It offers both strands of the Resident Evil horror experience: action and survival, splitting the gameplay between the two before slowly bleeding the two together.
In light of the announcement trailer for Resident Evil 6, it no longer feels experimental stop-gap between high-profile releases, but more significant prologue to November's release. The mix of narratives and play-styles promised then is played out with a high degree of success here.
It's a logical step for the series and the distinct strands of gameplay compliment other, intermeshed through three perspectives and fractured time frame - that ragged structure aiding story twists and dividing play styles evenly - to give the franchise a credible future.
Resident Evil TV
The division, longer Survival Horror beats as Jill and new partner Parker investigate the ever-growing labyrinth of a ship's interior are intercut with short bursts of outright action as we switch to two other BSAA pairs on their own missions in another parts of the world.
For the most part this is balanced extremely well, changes happening with enough regularity to keep interest spiked. Additionally the change from conserving ammo and tense exploration to swollen rifle clips and all-out assaults in open areas shows two different dynamics can work in sync and offer a richer experience.
These splits are hammered home with the force of numerous cliffhangers as Resident Evil goes episodic. A total of three story-lines are interchanged by each episode's smaller chapter divisions, and whether you restart or continue, you'll be greeted with a "Previously in Resident Evil..." recap that's fortunately skippable but keeps the reprisals lightning short.
Post-chapter Rankings reveal times that to begin splutter between short and insanely shorter. Yet Revelations hasn't turned bite-sized due to the format shift though: you'll soon see the clock weighing in nearer half and full hours. The average player will see past an eight hour total on the front-end game save before the main campaign concludes. The game offers two save slots, both deletable, in case you're concerned about another Mercenaries situation.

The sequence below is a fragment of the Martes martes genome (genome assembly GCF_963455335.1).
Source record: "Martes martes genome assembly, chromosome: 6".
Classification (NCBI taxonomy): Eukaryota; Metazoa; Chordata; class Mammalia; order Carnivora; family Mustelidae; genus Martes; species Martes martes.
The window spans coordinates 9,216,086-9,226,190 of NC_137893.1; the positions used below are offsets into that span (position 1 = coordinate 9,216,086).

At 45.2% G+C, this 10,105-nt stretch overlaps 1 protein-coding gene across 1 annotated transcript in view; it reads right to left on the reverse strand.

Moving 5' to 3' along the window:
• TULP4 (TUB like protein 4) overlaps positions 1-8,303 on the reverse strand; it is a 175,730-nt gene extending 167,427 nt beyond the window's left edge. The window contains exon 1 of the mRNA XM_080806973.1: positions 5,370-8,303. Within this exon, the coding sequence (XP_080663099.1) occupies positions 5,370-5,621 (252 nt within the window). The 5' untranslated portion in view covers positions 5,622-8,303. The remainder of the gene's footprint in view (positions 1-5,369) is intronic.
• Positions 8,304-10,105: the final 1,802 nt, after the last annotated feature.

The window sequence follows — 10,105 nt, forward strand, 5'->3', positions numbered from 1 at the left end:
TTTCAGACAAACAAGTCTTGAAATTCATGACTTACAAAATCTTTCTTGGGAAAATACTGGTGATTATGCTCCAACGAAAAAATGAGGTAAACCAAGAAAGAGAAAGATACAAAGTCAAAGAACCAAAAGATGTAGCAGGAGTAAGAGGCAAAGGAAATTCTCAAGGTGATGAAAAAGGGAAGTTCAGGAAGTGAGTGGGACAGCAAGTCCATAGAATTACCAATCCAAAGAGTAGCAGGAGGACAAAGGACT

Mentioning Mercenaries, Resident Evil's mini-game turned full retail title, Revelations carries its own take, unlocked come first play-through of the story.
Raid Mode divides each section from the campaign, gives you a two-tier difficulty setting, whacks energy bars above each enemy and allows you to unlock and upgrade characters and weapons to work towards shared leaderboard rankings, and even play with friends across Local and Online (though for this review said options were not active - watch out for a Frontline special covering just that on the site in a few weeks).
Weapon upgrades are collectable in the campaign as well, adding extra damage, faster rate of fire and larger ammo caches to your chosen arsenal. The game limits you to carrying three guns - grenades are separate - at a time, but the classic supply boxes are back, letting you access fuller load-outs in similar boxes around the ship.
For Jill and Parker, ammo is in short supply: having to conserve bullets or simply hightail it around enemies is a backwards step for the series, but it's definitely in the right direction. Coupled with a default first-person view on cocking a gun lends tension to scoring all-important head-shots. Combining those with melee attacks to conserve ammo becomes the foundation of the combat system.